Questions About Being Tested for the Gifted Program

Updated on May 19, 2012
B.D. asks from Augusta, GA
17 answers

My son's teacher has reffered him to be tested for the gifted program. He will be tested tuesday and wednesday next week. 2 hrs each day. Ive been told by several other parents that have had their kids tested for the gifted program that the test was difficult and their kids failed the creativity portion of the test. Can anyone tell me what the test consists of? I know the subjects-creativity, achievement, etc but i want a lil more detail. Has anyones kids been tested? Did they pass?fail?how difficult was it? What grade were they in when they took it? I know he is very smart and he will prob do well but i just worry he wont pass it and i think he needs to be a lil more challenged. Thanks

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answers from Dallas on

It isn't something you can really study for or prepare for. I wouldn't worry too much about the test either way...if he's not labeled as "gifted," it doesn't mean that he's not extremely smart. He may be a brillian kid who isn't gifted creatively. And, if he is labeled as "gifted" (a term that I personally dislike), he may be creative as all get out and not particularly analytical. A skilled teacher will know how to challenge bright students, regardless of whether a "gifted" label is attached.

1 mom found this helpful


answers from Columbia on

If you want him to practice, try googling IQ tests or try the 'workout' at MENSA.

1 mom found this helpful

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answers from Houston on

I worked within the G&T program for over 15 years. Here is the thing---there is no set standard nor is there a set test! Every school district has their own perimeters and has chosen which test (of which there are MANY) they will administer. Some parents believe that if their child is labeled G&T that the label is permanent and can be transferred to other school districts, states, etc...! That is not true, some schools even retest kids that were labeled early in life to validate their being in the program---some still "pass" and others do not. What I am saying---is please don't get caught up in a label. If he passes and is offered more challenging work that is wonderful---if not, it really is not a big deal. We put too much pressure on these kids at far too young of an age and quite often it backfires.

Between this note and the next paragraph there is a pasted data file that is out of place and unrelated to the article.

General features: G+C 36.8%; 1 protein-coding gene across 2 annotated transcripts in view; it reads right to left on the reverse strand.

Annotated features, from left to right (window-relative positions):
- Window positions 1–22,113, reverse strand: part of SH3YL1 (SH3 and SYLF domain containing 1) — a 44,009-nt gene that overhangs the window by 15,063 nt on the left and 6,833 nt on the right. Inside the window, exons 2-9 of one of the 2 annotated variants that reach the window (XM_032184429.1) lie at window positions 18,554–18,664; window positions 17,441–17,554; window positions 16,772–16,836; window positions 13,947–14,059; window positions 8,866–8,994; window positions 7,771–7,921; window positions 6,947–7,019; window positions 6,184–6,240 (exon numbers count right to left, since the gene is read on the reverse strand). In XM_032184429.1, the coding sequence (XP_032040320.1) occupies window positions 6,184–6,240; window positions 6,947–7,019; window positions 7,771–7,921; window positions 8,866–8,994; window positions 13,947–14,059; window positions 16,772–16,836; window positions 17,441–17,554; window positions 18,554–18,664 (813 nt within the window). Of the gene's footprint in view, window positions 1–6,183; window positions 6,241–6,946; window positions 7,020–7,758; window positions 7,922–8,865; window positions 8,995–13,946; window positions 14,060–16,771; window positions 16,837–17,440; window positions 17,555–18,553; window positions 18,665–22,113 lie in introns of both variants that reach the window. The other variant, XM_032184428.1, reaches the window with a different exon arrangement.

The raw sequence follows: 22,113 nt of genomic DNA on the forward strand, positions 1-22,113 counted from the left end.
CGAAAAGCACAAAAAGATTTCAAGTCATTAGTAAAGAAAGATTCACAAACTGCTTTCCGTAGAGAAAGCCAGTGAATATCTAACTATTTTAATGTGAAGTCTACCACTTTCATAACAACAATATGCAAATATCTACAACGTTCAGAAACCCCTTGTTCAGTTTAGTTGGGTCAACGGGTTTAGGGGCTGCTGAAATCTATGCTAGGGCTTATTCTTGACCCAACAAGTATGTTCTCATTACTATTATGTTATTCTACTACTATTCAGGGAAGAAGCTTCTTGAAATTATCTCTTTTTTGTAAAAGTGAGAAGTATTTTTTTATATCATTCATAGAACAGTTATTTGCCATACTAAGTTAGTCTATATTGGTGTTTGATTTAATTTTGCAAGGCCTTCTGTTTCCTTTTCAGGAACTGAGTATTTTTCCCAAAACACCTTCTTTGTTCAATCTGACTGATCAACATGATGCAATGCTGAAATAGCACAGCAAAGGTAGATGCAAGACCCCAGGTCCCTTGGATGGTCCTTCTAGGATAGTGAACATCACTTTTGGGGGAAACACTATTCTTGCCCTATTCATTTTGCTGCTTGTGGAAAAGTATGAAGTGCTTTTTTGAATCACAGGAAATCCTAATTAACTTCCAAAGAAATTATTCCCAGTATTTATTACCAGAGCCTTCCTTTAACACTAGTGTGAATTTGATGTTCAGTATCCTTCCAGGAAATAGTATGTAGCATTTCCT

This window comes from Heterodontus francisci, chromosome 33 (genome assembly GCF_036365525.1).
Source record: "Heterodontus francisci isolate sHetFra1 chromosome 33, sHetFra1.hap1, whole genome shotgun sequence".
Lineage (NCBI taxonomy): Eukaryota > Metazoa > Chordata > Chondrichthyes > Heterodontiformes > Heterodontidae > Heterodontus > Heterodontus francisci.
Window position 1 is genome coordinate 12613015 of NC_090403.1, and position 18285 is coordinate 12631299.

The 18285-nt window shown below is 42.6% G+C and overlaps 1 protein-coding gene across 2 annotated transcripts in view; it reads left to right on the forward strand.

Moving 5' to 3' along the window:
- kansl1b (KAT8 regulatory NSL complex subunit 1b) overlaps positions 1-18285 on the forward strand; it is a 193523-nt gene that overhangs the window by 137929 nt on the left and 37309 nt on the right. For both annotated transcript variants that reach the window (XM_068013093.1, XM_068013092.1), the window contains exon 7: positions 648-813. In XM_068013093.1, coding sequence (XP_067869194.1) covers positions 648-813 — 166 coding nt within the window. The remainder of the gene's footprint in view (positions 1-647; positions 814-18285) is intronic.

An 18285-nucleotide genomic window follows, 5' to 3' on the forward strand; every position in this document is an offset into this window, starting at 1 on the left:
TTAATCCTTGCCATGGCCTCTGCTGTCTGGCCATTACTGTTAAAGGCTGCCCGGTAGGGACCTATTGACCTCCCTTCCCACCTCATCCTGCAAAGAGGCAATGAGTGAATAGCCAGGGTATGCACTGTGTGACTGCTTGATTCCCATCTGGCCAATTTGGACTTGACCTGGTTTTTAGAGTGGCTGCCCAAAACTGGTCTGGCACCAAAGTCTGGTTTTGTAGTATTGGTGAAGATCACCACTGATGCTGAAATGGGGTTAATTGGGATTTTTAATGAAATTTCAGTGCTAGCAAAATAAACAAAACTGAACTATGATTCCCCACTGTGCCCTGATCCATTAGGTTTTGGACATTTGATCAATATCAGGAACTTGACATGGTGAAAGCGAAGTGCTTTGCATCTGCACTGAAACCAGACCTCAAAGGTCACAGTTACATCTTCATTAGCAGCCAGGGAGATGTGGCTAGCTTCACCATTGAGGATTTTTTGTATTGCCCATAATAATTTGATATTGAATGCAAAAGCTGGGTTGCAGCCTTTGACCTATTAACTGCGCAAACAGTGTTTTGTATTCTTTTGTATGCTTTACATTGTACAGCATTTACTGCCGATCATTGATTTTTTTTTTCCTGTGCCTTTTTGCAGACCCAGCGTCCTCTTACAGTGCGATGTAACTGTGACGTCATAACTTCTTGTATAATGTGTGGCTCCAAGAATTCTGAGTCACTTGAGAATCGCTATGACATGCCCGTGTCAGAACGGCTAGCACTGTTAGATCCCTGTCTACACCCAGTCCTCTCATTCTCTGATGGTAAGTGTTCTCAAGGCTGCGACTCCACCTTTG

6 moms found this helpful


answers from Dallas on

Our school district tested all kindergartners whose parents signed the form. It was no big deal. Some were found to be gt, some were not. No biggie.

If your son needs additional challenges, you can always download lots of educational materials and pursue that at home.

3 moms found this helpful


answers from Washington DC on

Unless your school system uses something really outside the norm of these tests, there is no "pass" and no "fail." These are not tests of what the child already knows; these are tests of the child's capacity to learn. That's why, as others noted, he cannot study for these--because this is not about facts already learned. I'm troubled by the idea of a child "failing the creativity portion of the test." How can you pass or fail on creativity? Some kids may be less creative but equally or even more capable of learning than kids who are highly creative.

I wonder if you are getting the right information from these other parents. They themselves may not fully understand how the tests work or what the tests really gauge. I would ask your son's teacher, or whoever is the coordinator or teacher in your school for gifted programs, to sit down with you for a few minutes to explain how these tests really work. Ask if the idea of "passing or failing" is accurate. I suspect that these parents are saying "pass or fail" when actually the tests have a scoring that has a "cutoff point" -- a score at or above which the child is approved for gifted classes and below which the child is not considered to be in the pool for gifted classes. I guess you could look on that as "passing or failing," but those are just not terms I've ever heard used for gifted testing.